SKARBECK: To become sharp investor, learn from the masters

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Investing by Ken SkarbeckA great way to improve your skills in any craft is to analyze the methods of other successful people in the field.

Over the years, I have devoted a significant amount of time to studying the careers of Warren Buffett and Benjamin Graham. Thankfully, both shared much of their wisdom—the late Ben Graham through his books and Warren Buffett continues to deliver a treasure trove of material. In fact, Buffett has said he would like to be remembered as a teacher.

Most accomplished investors are voracious readers—and not just of investment books. Charlie Munger, who is a Benjamin Franklin fan, speaks of multidisciplinary thinking covering subjects in the sciences, math, history, psychology—i.e. liberal arts. Munger believes a diverse education is better preparation for investing than most of the material taught in business school. For example, he has espoused on Robert Cialdini’s books on the psychology of persuasion as useful for investors to understand consumer behavior.

I have gained in reading material from bond investors Bill Gross, Jeff Gundlach and Dan Fuss. I’ve gained real estate insight from smart operators like Sam Zell and Barry Sternlicht. Independent market researchers providing unbiased thinking include Jim Grant, Richard Bernstein and Ed Hyman.

Companies to avoid can be gleaned from Jim Chanos, the accomplished short seller who has uncovered several corporate frauds.

While it is difficult for any investor to beat a stock market index like the S&P 500 over the long term, if one possesses the proper “temperament” the potential to do so is greatly improved. Buffett points to chapters eight and 20 of Graham’s “Intelligent Investor” as providing the necessary foundation for success.

At the Berkshire Hathaway annual meeting this month, Buffett mentioned two examples that demonstrate how successful investors should think. As usual, the financial media completely missed his lessons.

While the media cheered the news that Buffett had boosted his investment in Apple to 5 percent of the company, the pundits did not grasp the subtle message in what he said next. He said the best thing that could happen for Berkshire would be for Apple stock to go down. What?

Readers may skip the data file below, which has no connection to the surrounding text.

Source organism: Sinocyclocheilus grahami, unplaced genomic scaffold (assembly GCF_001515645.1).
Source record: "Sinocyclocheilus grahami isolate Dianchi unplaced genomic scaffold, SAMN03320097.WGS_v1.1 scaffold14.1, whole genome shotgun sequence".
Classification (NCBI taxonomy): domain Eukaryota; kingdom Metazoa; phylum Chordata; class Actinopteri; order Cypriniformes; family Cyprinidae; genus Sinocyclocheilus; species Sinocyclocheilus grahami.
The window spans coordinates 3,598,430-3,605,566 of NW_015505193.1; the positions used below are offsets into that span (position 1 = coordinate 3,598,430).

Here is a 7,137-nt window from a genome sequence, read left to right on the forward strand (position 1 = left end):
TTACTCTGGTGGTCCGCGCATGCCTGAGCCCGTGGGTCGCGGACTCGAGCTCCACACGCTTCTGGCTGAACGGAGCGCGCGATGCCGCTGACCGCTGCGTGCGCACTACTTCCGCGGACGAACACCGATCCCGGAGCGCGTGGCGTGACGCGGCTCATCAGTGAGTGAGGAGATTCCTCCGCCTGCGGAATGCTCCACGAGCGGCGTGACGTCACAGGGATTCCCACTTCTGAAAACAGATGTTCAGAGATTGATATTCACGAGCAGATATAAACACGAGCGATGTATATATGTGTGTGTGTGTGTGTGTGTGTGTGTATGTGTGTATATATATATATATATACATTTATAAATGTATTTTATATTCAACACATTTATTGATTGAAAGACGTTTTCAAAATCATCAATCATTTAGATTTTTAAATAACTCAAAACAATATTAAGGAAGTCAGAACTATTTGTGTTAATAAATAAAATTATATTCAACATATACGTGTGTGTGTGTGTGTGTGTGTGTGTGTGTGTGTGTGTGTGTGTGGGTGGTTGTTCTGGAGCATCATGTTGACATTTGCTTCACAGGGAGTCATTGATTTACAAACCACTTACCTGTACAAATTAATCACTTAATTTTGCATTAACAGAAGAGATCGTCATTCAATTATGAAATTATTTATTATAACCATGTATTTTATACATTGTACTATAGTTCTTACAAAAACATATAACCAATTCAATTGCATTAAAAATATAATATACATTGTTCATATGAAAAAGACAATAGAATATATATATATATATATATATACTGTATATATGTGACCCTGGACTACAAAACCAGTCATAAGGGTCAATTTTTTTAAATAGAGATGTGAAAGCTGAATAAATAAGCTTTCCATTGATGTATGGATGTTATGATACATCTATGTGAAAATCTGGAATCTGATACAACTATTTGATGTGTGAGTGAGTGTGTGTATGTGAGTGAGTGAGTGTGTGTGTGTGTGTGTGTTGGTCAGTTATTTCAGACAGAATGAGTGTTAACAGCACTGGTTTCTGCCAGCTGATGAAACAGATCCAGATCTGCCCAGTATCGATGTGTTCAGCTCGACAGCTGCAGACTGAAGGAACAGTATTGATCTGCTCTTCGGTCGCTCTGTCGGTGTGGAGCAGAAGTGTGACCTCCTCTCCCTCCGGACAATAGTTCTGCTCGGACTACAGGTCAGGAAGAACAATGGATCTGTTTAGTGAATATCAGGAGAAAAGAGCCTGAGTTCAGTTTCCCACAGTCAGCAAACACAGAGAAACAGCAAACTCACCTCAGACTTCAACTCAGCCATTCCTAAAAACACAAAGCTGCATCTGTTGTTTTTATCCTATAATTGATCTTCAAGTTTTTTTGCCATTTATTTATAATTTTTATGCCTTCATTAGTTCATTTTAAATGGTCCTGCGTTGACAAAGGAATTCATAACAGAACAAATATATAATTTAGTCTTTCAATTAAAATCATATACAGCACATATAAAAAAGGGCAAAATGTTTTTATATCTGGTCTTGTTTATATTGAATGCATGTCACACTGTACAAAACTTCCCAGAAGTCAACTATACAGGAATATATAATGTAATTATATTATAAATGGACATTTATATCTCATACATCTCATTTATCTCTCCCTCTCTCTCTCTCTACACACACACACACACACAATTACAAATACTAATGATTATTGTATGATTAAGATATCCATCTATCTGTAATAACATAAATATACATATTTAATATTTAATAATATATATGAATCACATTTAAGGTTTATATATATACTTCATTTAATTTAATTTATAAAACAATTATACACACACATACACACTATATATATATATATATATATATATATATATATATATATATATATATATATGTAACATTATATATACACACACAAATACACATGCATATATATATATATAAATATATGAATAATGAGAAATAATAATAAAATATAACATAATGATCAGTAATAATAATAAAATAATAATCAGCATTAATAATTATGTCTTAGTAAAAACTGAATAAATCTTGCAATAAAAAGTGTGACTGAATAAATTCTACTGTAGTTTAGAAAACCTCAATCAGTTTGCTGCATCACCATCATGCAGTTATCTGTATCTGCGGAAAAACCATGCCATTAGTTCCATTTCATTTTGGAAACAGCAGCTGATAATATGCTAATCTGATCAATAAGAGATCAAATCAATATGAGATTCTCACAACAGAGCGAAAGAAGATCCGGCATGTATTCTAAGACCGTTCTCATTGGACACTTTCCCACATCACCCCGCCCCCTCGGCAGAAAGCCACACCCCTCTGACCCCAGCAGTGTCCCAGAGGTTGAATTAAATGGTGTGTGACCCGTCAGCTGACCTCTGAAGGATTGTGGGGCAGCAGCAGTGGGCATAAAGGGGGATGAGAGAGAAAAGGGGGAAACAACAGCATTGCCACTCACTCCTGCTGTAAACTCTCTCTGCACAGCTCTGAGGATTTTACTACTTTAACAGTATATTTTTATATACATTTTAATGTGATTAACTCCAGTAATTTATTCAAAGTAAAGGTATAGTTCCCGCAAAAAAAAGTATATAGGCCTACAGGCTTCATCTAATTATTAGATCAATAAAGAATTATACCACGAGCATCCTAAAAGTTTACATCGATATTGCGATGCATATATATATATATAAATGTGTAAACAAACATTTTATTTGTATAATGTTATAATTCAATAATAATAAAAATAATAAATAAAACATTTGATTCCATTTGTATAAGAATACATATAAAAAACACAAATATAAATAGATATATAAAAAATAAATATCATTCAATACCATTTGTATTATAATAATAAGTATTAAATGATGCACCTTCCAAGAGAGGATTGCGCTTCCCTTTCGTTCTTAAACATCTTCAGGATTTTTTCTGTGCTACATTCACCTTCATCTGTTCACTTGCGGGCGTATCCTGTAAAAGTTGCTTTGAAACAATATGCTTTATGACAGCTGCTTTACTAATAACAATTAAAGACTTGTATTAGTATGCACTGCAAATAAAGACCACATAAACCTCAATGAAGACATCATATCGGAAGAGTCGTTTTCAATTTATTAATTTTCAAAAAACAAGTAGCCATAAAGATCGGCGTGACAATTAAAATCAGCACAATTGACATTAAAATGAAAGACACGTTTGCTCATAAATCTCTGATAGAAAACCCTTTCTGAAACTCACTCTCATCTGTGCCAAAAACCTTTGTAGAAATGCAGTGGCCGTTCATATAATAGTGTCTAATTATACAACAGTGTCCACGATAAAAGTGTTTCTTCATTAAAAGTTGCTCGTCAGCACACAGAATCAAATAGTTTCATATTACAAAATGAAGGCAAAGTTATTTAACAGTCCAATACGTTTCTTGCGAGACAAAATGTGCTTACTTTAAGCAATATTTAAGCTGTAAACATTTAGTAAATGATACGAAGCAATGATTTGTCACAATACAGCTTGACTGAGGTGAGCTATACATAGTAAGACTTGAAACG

Buffett counseled that if you are a long-term investor, you want a stock to drop so you can buy more at cheaper prices. I would venture to say that most investors have a hard time coming to grips with this concept. If you hold $50,000 worth of Apple stock, do you get excited or depressed if it falls 30 percent to $35,000? This is what separates the successful investor from the pack—you should get excited. The market has served up the opportunity to buy dollar bills at a discount.

Wells Fargo has been in the news for their poor corporate behavior. The media had pitch forks out wondering if Buffett would talk about selling his large holding in the company. While he objected to the conduct at Wells Fargo and agreed it should be punished, Buffett then said that if he could, he would buy a lot more of the stock (regulations prevent Berkshire from owning more than 10 percent). Because of Well’s problems, the stock is undervalued compared with other bank stocks. Similarly, troubles at GEICO and American Express long ago allowed him to purchase their stocks at bargain prices.

This is the way a successful investor thinks.•


Skarbeck is managing partner of Indianapolis-based Aldebaran Capital LLC, a money-management firm. Views expressed are his own. He can be reached at 317-818-7827 or

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